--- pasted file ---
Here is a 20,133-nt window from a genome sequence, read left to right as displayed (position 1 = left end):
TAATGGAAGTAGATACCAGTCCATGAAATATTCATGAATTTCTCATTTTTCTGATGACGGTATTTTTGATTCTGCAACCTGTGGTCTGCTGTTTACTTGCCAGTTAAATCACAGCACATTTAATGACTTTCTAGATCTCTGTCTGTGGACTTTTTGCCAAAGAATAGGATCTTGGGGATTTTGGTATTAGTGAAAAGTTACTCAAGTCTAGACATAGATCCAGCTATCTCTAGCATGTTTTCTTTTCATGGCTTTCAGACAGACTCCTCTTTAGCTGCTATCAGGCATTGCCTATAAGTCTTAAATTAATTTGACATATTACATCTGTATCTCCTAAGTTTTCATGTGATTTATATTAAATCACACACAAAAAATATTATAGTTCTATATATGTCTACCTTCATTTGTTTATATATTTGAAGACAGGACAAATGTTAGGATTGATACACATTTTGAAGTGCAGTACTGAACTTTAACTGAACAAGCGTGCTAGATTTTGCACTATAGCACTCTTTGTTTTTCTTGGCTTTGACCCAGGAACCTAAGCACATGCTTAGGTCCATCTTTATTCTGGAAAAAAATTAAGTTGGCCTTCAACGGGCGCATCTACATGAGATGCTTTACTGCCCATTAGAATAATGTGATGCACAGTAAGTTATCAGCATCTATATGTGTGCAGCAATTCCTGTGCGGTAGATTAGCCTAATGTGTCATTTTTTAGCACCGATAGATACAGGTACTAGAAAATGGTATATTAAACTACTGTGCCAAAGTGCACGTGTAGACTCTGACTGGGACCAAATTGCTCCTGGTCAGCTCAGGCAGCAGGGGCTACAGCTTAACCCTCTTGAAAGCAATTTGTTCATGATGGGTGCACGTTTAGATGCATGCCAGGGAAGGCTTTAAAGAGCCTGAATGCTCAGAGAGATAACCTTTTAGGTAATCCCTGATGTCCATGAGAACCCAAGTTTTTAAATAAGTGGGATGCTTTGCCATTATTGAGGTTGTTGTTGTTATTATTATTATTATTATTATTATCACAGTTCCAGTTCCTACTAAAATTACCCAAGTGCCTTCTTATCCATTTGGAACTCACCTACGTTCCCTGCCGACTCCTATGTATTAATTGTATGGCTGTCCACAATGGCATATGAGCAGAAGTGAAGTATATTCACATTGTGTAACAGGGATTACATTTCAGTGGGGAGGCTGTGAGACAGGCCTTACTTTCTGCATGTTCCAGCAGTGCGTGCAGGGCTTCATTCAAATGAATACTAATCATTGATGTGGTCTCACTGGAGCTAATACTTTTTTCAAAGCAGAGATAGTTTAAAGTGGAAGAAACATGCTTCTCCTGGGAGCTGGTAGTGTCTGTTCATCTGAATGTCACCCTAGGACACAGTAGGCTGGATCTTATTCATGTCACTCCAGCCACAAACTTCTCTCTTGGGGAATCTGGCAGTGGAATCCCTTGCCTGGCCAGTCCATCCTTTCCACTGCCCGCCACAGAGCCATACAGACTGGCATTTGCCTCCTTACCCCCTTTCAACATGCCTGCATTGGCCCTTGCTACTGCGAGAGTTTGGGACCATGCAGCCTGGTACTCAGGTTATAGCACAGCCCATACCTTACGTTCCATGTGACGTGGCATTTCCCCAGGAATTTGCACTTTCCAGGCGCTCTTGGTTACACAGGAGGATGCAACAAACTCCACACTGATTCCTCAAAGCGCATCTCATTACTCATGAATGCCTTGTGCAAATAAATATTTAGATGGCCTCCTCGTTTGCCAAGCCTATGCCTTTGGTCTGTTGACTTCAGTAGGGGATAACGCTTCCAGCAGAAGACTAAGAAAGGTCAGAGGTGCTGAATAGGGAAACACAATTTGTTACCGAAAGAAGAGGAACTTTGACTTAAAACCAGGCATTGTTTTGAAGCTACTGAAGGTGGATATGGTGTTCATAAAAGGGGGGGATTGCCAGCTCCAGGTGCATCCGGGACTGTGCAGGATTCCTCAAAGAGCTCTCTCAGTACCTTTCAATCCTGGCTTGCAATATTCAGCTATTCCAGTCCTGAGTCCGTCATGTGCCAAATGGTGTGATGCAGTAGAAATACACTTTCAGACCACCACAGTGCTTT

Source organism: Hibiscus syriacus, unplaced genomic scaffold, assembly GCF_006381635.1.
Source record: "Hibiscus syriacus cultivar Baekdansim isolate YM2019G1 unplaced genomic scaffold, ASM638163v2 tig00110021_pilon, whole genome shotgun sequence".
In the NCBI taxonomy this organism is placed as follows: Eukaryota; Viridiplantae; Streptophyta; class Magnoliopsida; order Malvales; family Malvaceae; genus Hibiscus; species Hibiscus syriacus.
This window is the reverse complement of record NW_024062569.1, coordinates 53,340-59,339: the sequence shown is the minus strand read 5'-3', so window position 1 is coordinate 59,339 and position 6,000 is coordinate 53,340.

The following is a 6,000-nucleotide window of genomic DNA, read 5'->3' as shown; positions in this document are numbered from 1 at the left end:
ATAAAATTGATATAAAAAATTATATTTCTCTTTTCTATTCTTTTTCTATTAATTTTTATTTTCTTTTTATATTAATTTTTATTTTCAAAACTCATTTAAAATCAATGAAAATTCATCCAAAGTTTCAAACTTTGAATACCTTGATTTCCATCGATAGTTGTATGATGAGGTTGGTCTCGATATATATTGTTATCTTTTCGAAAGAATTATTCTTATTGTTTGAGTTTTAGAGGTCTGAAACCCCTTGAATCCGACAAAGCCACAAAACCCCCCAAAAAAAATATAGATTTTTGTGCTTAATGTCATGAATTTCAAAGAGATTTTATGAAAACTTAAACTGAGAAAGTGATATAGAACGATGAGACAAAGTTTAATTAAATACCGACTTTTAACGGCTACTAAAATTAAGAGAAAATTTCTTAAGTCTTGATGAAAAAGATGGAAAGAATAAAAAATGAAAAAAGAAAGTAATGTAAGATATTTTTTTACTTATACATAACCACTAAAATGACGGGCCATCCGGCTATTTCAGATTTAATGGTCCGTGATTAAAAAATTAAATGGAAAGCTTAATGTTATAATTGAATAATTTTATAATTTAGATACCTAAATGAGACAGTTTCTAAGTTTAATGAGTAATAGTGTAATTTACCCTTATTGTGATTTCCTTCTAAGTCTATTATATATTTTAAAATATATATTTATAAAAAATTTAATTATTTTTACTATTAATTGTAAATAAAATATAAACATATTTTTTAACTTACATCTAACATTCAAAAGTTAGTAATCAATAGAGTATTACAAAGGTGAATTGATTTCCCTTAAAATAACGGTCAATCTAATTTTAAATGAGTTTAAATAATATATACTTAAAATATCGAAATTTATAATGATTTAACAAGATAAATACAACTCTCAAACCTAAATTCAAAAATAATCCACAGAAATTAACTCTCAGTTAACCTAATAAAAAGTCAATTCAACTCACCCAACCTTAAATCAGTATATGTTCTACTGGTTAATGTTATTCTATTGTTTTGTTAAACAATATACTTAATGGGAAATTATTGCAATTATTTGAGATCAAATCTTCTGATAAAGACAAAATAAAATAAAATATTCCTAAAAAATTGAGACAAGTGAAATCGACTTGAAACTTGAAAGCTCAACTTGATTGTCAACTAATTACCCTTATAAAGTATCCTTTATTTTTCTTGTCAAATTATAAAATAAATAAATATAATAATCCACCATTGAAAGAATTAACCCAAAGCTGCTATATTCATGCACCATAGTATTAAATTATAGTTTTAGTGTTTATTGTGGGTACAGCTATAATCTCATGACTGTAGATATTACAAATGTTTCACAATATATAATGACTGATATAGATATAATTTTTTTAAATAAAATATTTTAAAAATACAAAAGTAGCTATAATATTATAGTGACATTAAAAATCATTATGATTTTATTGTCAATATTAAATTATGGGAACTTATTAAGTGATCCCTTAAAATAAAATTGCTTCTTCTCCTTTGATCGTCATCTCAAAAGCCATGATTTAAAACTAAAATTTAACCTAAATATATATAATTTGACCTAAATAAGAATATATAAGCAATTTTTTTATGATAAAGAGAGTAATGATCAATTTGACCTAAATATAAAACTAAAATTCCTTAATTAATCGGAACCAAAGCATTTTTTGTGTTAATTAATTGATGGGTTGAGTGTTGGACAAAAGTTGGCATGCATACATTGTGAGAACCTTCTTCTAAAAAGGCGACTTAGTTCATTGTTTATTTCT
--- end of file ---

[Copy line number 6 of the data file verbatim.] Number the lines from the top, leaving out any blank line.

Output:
This window is the reverse complement of record NW_024062569.1, coordinates 53,340-59,339: the sequence shown is the minus strand read 5'-3', so window position 1 is coordinate 59,339 and position 6,000 is coordinate 53,340.